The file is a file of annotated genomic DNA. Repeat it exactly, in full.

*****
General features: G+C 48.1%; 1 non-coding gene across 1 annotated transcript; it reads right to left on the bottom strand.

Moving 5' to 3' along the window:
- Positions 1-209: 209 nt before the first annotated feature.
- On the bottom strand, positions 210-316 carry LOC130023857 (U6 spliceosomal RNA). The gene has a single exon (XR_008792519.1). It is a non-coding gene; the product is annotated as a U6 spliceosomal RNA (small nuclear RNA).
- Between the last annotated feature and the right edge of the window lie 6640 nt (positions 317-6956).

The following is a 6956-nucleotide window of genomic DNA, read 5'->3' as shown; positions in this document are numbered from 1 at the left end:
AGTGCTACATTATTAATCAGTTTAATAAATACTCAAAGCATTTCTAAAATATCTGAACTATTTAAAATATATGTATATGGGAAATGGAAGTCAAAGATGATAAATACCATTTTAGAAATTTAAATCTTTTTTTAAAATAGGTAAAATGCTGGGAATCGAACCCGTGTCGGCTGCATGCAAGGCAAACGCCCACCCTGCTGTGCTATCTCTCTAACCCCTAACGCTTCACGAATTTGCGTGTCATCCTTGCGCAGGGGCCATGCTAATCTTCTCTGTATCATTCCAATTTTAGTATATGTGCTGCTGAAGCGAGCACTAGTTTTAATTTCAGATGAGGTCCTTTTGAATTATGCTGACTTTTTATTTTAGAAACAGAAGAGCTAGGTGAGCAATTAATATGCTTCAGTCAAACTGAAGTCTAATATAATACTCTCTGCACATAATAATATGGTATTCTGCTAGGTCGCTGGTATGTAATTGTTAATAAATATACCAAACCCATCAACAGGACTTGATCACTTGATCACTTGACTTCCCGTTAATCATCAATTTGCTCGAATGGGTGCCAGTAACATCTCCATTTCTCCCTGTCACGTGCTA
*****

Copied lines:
General features: G+C 48.1%; 1 non-coding gene across 1 annotated transcript; it reads right to left on the bottom strand.

Moving 5' to 3' along the window:
- Positions 1-209: 209 nt before the first annotated feature.
- On the bottom strand, positions 210-316 carry LOC130023857 (U6 spliceosomal RNA). The gene has a single exon (XR_008792519.1). It is a non-coding gene; the product is annotated as a U6 spliceosomal RNA (small nuclear RNA).
- Between the last annotated feature and the right edge of the window lie 6640 nt (positions 317-6956).

The following is a 6956-nucleotide window of genomic DNA, read 5'->3' as shown; positions in this document are numbered from 1 at the left end:
AGTGCTACATTATTAATCAGTTTAATAAATACTCAAAGCATTTCTAAAATATCTGAACTATTTAAAATATATGTATATGGGAAATGGAAGTCAAAGATGATAAATACCATTTTAGAAATTTAAATCTTTTTTTAAAATAGGTAAAATGCTGGGAATCGAACCCGTGTCGGCTGCATGCAAGGCAAACGCCCACCCTGCTGTGCTATCTCTCTAACCCCTAACGCTTCACGAATTTGCGTGTCATCCTTGCGCAGGGGCCATGCTAATCTTCTCTGTATCATTCCAATTTTAGTATATGTGCTGCTGAAGCGAGCACTAGTTTTAATTTCAGATGAGGTCCTTTTGAATTATGCTGACTTTTTATTTTAGAAACAGAAGAGCTAGGTGAGCAATTAATATGCTTCAGTCAAACTGAAGTCTAATATAATACTCTCTGCACATAATAATATGGTATTCTGCTAGGTCGCTGGTATGTAATTGTTAATAAATATACCAAACCCATCAACAGGACTTGATCACTTGATCACTTGACTTCCCGTTAATCATCAATTTGCTCGAATGGGTGCCAGTAACATCTCCATTTCTCCCTGTCACGTGCTA